Mar 24, 2021 2:00 PM

Read Time: 2 minutes

woman walking through inflatable colon display

Video transcript

Hi, my name is Nathaniel Ferre. I am a community health educator at Huntsman Cancer Institute and today, I am going to introduce you to some experts who will teach us more about colorectal cancer and how to prevent it.  

Let’s walk through our giant inflatable colon exhibit to learn more.

Normal Tissue

Welcome to the inside of a colon.

The colon is an organ inside our bodies that is very important for how our bodies use the food we eat.

This is what a healthy colon looks like.

Notice how it is pink, smooth, and does not have any growths.


Polyps are small growths in the colon. They are small clumps of cells which can get bigger and some of them can turn into cancer.

This can really save lives, if we can find polyps early. We recommend that all adults start screening for colorectal cancer by age 45.

The best prevention is regular screening for polyps.

Crohn’s Disease

Illnesses can happen inside the colon.

This is Crohn’s disease, an illness where the colon is inflamed or swollen.

If you have this, it means that you may be more likely to develop colorectal cancer. Your doctor may recommend more screenings if you have this illness.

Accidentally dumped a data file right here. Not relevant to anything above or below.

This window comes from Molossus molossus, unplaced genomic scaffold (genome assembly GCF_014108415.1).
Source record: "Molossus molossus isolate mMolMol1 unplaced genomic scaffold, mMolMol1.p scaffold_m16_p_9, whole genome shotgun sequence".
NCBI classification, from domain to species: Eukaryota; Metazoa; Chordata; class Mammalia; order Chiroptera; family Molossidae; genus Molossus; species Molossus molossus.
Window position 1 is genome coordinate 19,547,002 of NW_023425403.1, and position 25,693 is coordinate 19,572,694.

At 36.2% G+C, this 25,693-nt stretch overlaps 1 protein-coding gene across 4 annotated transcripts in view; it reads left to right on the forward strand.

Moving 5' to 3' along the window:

Sometimes, genetic diseases we can’t see also mean you may be more likely to develop cancer. Knowing your family history and, if anyone in your family has had cancer, is also important to tell your doctor.

Colon Cancer

If left unscreened, colorectal cancer can develop here. This is what colorectal cancer looks like when it begins to form.

There are things you can do to prevent colorectal cancer. Eat healthy food. Avoid red or processed meats. Be physically active. Avoid tobacco. And get screened.

Advanced Cancer

When colorectal cancer is not found early, it continues to grow inside the colon and sometimes throughout the body.

Oftentimes, there are no symptoms of colorectal cancer until it has actually grown.

To prevent advanced colorectal cancer, please get screened starting at age 45 and talk to your doctor about your personal history and your family history.

Call to Action

The more we know about cancer prevention, the better prepared we are to protect our own health and the health of our families.

Contact the Cancer Learning Center or visit if you have questions.

colorectal cancer cancer prevention cancer screening

Cancer touches all of us.

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